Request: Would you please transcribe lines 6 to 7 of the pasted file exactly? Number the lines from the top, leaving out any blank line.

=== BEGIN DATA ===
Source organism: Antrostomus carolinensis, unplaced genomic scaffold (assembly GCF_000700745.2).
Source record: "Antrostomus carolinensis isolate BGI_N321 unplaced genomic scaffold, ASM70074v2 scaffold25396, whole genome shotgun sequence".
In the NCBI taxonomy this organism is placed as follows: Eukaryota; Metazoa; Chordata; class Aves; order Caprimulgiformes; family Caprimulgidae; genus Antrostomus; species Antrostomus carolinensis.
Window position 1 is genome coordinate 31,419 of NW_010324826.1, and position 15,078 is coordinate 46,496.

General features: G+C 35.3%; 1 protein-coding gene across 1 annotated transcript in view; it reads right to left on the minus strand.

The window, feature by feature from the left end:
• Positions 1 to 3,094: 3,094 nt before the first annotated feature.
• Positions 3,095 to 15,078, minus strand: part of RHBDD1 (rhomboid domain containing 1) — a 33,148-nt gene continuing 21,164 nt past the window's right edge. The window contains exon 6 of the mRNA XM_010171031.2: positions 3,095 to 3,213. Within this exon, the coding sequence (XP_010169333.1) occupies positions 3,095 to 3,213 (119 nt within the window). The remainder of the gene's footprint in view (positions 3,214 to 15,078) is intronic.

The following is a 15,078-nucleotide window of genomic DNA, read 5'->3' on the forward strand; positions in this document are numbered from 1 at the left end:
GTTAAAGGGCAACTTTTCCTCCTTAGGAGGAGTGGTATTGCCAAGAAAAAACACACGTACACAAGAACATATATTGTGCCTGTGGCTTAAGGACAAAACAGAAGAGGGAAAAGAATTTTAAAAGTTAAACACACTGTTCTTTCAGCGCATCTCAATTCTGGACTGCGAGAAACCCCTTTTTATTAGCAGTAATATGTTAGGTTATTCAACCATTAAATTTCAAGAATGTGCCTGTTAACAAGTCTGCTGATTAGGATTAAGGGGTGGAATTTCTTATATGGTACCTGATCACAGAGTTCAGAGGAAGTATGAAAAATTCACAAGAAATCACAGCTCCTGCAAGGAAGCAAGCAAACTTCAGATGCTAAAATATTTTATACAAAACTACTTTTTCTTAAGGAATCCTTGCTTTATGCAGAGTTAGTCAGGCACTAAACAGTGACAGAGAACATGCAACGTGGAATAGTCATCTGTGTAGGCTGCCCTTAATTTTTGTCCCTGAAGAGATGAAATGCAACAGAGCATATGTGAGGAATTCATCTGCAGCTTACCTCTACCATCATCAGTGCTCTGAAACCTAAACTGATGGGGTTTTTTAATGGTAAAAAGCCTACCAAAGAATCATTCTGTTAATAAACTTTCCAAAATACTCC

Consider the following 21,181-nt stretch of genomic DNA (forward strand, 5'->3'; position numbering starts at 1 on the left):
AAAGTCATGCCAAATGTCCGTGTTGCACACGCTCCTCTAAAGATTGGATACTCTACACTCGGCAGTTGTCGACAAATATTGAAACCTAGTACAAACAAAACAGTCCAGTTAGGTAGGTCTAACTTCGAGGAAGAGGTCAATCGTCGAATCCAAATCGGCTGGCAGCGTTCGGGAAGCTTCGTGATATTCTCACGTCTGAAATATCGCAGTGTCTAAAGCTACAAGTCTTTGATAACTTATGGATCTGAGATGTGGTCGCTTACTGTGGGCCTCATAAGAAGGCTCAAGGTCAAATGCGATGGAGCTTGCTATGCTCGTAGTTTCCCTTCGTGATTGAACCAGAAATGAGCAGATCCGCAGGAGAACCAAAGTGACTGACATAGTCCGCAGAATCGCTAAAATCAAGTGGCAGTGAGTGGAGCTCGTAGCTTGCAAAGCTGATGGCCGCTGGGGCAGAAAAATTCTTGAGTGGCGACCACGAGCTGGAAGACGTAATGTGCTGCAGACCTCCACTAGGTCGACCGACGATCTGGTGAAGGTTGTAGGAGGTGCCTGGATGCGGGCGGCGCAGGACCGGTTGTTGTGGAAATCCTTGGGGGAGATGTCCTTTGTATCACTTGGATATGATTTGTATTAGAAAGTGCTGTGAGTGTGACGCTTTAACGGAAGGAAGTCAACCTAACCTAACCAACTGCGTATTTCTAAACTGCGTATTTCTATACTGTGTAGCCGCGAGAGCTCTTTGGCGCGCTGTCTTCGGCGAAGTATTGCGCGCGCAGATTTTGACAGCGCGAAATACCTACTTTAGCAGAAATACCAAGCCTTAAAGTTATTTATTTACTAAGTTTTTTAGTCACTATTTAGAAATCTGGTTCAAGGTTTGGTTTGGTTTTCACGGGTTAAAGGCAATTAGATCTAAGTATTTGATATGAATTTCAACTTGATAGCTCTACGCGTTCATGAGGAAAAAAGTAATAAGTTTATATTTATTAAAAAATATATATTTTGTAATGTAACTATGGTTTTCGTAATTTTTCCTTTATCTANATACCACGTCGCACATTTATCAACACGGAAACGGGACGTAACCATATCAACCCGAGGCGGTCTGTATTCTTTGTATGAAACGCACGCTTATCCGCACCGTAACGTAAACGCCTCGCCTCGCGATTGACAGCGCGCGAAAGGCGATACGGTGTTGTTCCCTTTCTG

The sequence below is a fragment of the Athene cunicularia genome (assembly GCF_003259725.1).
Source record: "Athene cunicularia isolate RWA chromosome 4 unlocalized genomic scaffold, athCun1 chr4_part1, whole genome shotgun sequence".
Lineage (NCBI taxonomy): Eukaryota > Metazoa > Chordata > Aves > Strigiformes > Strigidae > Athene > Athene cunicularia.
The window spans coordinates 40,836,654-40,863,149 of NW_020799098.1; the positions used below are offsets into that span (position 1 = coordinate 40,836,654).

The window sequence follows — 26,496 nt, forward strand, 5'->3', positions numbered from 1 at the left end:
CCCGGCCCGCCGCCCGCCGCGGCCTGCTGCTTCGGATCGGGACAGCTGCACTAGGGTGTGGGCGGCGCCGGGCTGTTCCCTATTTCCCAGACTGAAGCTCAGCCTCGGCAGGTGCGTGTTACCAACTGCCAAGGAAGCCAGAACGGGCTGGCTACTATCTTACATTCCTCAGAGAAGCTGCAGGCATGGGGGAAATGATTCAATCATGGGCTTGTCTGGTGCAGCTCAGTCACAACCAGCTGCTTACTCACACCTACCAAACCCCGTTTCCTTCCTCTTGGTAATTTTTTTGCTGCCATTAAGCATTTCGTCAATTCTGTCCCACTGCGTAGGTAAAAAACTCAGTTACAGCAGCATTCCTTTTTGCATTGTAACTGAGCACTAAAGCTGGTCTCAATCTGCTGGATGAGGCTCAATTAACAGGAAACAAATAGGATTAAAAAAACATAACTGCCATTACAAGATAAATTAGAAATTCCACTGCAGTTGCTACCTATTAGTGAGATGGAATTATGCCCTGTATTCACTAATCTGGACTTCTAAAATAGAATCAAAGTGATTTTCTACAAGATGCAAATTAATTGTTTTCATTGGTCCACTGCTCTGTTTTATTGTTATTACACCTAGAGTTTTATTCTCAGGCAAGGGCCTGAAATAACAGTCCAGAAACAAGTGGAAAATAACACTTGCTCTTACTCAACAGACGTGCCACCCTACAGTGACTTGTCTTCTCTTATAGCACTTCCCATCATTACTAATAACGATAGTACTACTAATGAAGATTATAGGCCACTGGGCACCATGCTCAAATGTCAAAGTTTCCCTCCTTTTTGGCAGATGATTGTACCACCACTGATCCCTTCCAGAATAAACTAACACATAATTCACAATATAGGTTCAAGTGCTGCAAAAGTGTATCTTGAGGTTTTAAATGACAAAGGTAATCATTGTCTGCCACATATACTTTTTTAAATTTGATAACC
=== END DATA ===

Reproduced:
The window, feature by feature from the left end:
• Positions 1 to 3,094: 3,094 nt before the first annotated feature.